Even before the School of Public Health officially became a school, LSU Health New Orleans was leading the charge in cancer prevention and research. Dr. Elizabeth Fontham, the School’s founding dean, completed the first U.S. case-control study demonstrating the increased risk that tobacco smoke poses to non-smokers. That landmark study and her further work eventually led the Environmental Protection Agency to classify secondhand smoke as a carcinogen, laid the groundwork for smoke-free laws and propelled her into the top position at the American Cancer Society, making her its first-ever non-physician president. That ground-breaking cancer work continues at LSU Health New Orleans today, with much of it coming under the auspices of LCP, a series of programs, projects and studies funded mainly by the Centers for Disease Control and Prevention (CDC). LCP’s mission is to “eliminate suffering and death in Louisiana by focusing on cancers that can be prevented or detected early and cured,” and currently covers breast, cervical and HPV, colorectal, lung and other tobacco-related cancers. With its approximate $18 million in grants, LCP is heading the following efforts:The Louisiana Breast & Cervical Health Program; Screen Up; HPV studies; Louisia Colorectal Cancer Roundtable; Survivorship Plans; and more. 

Center for Healthcare Value & Equity
The Center for Healthcare Value & Equity (CHVE) was formed in collaboration with the Louisiana Department of Health to provide education, research, and evaluation regarding healthcare value and health equity in Louisiana and nationally. The CHVE research and evaluation projects assess new and existing state programs and policies. Previous and current projects cover a diverse range of topics important to improving the health of all Louisianans.

Center for Evidence to Practice
At the Center we envision a Louisiana where all individuals have access to a high quality, responsive and effective behavioral health system delivered by a well-trained workforce. We achieve this through the Center’s mission to support Louisiana and its agencies, organizations, communities, and providers in the selection and implementation of research-driven behavioral health interventions while understanding and helping to address challenges related to sustaining quality practice that promotes well-being and improves outcomes. As one aspect of the center, our research focuses on examining the behavioral health workforce, assessing gaps and needs in Louisiana’s mental health and substance use services array, and exploring impact through Medicaid claims analyses and provider surveys- using implementation science frameworks. This work is funded by LDH, OBH, Medicaid, SAMHSA, and other entities.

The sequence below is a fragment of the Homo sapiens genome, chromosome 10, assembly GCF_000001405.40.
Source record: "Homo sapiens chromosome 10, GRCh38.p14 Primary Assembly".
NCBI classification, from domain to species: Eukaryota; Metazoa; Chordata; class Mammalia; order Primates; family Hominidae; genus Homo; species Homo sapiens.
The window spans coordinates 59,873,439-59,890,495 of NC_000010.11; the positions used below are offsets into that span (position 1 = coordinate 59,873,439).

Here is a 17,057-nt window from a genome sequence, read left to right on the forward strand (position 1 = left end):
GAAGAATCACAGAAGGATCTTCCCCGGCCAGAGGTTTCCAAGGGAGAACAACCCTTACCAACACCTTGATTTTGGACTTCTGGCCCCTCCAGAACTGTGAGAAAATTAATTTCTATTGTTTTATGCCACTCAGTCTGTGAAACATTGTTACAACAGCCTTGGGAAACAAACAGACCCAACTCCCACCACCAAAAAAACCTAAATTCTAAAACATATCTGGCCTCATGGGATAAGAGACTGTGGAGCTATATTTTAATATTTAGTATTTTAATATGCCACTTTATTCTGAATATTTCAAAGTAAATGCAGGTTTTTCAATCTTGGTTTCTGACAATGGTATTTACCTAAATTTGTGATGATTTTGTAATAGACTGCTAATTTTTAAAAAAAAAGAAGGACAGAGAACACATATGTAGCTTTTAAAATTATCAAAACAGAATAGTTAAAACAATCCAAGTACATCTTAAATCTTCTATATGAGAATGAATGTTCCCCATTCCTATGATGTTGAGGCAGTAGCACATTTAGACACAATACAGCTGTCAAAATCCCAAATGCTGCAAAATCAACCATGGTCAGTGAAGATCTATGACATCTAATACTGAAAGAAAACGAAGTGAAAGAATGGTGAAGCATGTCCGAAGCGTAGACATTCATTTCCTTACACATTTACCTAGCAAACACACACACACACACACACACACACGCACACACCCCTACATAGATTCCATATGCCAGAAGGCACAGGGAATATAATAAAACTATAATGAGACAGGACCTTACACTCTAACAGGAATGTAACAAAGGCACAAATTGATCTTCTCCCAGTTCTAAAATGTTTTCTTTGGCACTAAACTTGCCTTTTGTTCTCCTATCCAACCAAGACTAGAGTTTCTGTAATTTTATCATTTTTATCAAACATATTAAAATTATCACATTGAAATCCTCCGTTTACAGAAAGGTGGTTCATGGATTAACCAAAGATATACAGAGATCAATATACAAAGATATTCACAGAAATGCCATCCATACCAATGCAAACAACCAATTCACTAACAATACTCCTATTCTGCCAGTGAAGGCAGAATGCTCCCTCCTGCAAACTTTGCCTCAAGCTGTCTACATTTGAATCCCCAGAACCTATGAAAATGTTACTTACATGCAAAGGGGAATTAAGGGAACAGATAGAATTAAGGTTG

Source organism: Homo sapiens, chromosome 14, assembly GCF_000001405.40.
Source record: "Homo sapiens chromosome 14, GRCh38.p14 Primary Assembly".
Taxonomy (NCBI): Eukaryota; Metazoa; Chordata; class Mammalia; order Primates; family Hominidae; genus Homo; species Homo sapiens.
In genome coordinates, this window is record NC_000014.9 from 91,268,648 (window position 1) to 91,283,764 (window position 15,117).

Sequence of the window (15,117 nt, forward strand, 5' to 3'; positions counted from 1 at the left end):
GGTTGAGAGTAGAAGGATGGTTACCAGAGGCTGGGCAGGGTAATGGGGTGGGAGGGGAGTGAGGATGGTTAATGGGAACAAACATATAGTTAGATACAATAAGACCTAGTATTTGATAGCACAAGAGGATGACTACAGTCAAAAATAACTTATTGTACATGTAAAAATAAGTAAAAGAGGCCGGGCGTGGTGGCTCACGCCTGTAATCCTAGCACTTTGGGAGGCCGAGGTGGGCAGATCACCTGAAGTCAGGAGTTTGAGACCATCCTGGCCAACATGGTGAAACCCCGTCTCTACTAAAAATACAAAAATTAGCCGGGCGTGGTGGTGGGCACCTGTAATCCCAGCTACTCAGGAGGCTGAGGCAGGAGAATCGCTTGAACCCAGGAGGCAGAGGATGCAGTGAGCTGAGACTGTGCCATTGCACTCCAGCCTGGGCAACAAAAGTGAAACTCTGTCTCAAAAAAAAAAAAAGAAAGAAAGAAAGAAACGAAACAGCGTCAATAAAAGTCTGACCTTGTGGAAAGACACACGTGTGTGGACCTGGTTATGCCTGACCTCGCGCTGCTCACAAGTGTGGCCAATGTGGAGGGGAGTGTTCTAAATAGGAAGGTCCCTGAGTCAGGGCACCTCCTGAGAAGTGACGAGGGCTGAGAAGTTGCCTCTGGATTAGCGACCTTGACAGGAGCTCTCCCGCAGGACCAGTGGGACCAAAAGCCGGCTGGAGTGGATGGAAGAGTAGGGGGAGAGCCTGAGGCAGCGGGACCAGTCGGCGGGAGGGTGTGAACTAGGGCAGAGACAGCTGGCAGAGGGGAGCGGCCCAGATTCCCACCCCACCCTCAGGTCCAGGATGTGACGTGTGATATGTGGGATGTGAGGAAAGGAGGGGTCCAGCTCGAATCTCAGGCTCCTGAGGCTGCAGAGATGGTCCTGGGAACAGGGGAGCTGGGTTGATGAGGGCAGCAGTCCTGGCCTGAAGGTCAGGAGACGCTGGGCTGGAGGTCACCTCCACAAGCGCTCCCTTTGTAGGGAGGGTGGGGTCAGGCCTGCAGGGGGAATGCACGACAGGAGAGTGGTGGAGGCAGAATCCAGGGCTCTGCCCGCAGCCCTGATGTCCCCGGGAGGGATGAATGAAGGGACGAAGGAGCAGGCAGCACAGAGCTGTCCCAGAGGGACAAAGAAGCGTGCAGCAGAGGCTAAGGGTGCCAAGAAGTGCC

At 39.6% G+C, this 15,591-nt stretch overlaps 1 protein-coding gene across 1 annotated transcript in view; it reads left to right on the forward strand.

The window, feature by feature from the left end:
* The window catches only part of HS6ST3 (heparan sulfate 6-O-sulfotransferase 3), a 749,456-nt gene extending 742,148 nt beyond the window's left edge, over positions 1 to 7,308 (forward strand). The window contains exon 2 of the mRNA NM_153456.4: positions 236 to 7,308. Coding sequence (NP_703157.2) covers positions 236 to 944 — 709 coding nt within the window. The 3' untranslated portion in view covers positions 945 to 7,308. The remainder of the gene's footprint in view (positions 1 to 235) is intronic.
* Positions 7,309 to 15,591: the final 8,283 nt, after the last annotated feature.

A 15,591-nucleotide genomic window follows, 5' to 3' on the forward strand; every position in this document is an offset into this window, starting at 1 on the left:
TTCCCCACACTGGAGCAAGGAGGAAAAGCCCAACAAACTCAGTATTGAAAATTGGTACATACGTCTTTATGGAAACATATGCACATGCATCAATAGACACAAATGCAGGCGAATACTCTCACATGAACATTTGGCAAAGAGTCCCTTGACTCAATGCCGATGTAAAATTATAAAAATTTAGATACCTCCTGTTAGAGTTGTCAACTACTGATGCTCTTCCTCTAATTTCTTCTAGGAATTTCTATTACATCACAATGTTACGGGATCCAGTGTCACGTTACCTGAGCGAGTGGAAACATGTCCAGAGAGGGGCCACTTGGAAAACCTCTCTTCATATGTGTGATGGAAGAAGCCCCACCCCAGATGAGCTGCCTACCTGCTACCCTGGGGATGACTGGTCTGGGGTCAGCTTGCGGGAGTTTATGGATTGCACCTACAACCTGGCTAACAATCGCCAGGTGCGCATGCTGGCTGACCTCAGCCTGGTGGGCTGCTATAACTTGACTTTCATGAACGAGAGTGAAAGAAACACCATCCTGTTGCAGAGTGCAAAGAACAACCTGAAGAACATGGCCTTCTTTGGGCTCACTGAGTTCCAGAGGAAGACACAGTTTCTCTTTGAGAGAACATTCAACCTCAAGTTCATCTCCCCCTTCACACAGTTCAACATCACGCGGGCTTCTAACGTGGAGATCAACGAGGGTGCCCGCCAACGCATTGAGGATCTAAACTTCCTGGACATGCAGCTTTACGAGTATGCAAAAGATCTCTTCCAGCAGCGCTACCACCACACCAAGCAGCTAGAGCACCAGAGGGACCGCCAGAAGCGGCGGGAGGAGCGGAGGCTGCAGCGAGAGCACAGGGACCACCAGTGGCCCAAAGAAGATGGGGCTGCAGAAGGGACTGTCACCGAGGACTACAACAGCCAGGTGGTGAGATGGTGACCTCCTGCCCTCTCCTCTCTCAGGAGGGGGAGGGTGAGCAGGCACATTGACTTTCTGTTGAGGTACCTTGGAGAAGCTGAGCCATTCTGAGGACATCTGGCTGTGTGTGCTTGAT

Institute for Public Health & Justice
The Institute is a policy, research, training, and technical assistance enterprise positioned at the intersection of behavioral health policy and practice, and the legal system. Many behavioral and other health conditions have social determinants. At the Institute, we seek to bridge the divide between prevention and treatment of behavioral health issues and the negative impacts on individuals, families, communities, and the justice systems. The agency has a diverse funding portfolio including, but not limited to, DOJ, OJJDP, SAMHSA, BJA, MacFound, the Public Welfare Foundation, RWJF, and more. Its research has included examining the age of criminal responsibility, justice reform initiatives, status offender interventions, screening and assessment, evidence-based treatments, school safety, police and public health, justice data collection and reporting, mentoring, holistic public defense models, diversion, and much more.